I love driving, and I prefer to hire a car when I can, should I still rent a car in Santorini?
Probably not – the island just isn’t big enough to really enjoy any kind of driving experience, so renting a car here is simply about whether or not this will give you more convenience than visiting Santorini without one. Every time you find an open road you feel like you are just about to enjoy, you will no doubt find that there is another small village or another queue of traffic. Even the quieter roads on the island are actually just as easy to appreciate on foot anyway. No distances here are really all that great.
If you want to enjoy great driving roads on Greece, then you really will be much better off renting a car on the mainland, or possibly on a larger island such as Crete or, dare we say it, Rhodes!
No. There are no train services on any of the Greek islands, but Santorini does at least have a cable car. Local buses will take you where you need to go.
You might still enjoy travelling between the Greek islands by ship, but for the best train experiences in Greece you really need to start in Athens. Buses also provide easy connections to both the ferry port and the airport.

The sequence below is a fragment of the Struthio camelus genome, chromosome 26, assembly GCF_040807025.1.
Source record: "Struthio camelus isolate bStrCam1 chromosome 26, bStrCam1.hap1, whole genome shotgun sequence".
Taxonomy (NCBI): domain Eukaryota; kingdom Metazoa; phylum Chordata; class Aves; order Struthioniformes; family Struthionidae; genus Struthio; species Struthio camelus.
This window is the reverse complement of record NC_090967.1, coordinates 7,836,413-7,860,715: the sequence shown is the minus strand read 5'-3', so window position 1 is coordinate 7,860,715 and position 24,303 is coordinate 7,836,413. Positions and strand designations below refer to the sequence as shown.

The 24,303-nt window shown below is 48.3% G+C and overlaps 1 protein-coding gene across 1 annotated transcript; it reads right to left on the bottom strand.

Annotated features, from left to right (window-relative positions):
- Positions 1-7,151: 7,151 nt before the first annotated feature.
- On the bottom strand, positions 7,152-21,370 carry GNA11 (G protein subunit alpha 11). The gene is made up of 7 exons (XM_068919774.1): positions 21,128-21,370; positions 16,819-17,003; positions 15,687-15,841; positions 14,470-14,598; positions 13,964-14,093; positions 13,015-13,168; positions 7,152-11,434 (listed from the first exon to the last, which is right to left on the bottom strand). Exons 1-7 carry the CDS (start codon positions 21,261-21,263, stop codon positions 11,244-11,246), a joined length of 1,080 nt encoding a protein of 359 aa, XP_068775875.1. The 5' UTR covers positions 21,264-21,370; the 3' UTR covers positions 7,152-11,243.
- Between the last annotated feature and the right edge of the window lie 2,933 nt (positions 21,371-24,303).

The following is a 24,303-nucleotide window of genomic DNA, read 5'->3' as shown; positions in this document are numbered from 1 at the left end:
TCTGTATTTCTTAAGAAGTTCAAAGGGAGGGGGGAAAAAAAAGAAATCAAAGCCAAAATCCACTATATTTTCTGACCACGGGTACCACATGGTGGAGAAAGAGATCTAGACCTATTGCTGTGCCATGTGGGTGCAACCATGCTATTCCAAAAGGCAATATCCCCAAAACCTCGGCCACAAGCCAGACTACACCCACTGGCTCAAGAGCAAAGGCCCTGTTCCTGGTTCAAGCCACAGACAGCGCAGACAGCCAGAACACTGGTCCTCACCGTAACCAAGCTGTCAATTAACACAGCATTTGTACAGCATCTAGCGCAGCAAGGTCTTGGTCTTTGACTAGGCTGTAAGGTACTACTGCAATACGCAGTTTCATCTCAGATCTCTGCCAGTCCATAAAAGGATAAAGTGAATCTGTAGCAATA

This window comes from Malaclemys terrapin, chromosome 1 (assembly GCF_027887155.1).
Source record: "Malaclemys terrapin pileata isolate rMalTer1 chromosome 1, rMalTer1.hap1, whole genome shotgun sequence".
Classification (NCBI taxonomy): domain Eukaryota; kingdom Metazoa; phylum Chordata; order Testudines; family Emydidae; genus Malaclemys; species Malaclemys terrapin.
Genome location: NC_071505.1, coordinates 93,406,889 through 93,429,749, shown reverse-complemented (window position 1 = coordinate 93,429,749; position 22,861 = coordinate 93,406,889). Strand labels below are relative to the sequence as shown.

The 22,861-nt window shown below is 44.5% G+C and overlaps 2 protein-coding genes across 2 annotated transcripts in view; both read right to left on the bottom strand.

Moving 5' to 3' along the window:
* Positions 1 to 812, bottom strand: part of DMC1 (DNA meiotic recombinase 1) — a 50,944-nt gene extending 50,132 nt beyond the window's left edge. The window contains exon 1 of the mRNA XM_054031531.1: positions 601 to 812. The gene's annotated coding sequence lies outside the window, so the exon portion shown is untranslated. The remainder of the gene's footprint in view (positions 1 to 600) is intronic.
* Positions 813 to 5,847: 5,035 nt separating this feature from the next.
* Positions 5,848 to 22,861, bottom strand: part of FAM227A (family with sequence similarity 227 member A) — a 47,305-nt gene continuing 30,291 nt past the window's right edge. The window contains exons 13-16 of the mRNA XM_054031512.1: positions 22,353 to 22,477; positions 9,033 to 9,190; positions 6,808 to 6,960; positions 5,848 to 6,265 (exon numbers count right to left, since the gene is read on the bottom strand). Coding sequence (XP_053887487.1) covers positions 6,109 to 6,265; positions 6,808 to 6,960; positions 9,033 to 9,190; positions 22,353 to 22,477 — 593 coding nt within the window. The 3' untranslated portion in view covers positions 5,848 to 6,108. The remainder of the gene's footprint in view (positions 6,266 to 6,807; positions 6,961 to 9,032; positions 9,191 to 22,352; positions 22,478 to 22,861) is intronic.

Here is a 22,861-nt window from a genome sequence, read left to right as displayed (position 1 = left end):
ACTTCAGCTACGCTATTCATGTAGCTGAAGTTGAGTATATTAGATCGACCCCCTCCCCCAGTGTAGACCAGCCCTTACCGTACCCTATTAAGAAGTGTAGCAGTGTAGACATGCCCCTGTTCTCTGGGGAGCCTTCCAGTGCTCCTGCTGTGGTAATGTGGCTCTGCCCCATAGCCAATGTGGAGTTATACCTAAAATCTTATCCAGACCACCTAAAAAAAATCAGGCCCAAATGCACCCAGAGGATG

I am mainly interested in architecture and urban/cultural attractions – should I still hire a car in Santorini?
Possibly. Santorini is famous for its whitewashed houses, but it’s the way they cling to the cliffs that makes them so truly spectacular.
There is absolutely no need to rent a car just to get between the major towns and villages on the island, but having a hire car might be useful for stopping off at one or two quirky places that you might discover, but which you would only see in a passing glimpse if you viewed them from the back of a bus.
Not really. In Santorini, the landscapes and the architecture are really one and the same. There are very few places in the island where you could go to find any kind of landscape that is truly untouched. To get to more remote locations, you would actually be better off taking a ferry from either Fira or Oia and exploring some of the islands which our nearby, including those which sit in the dramatic caldera, such as Thirasia or Nea Kameni.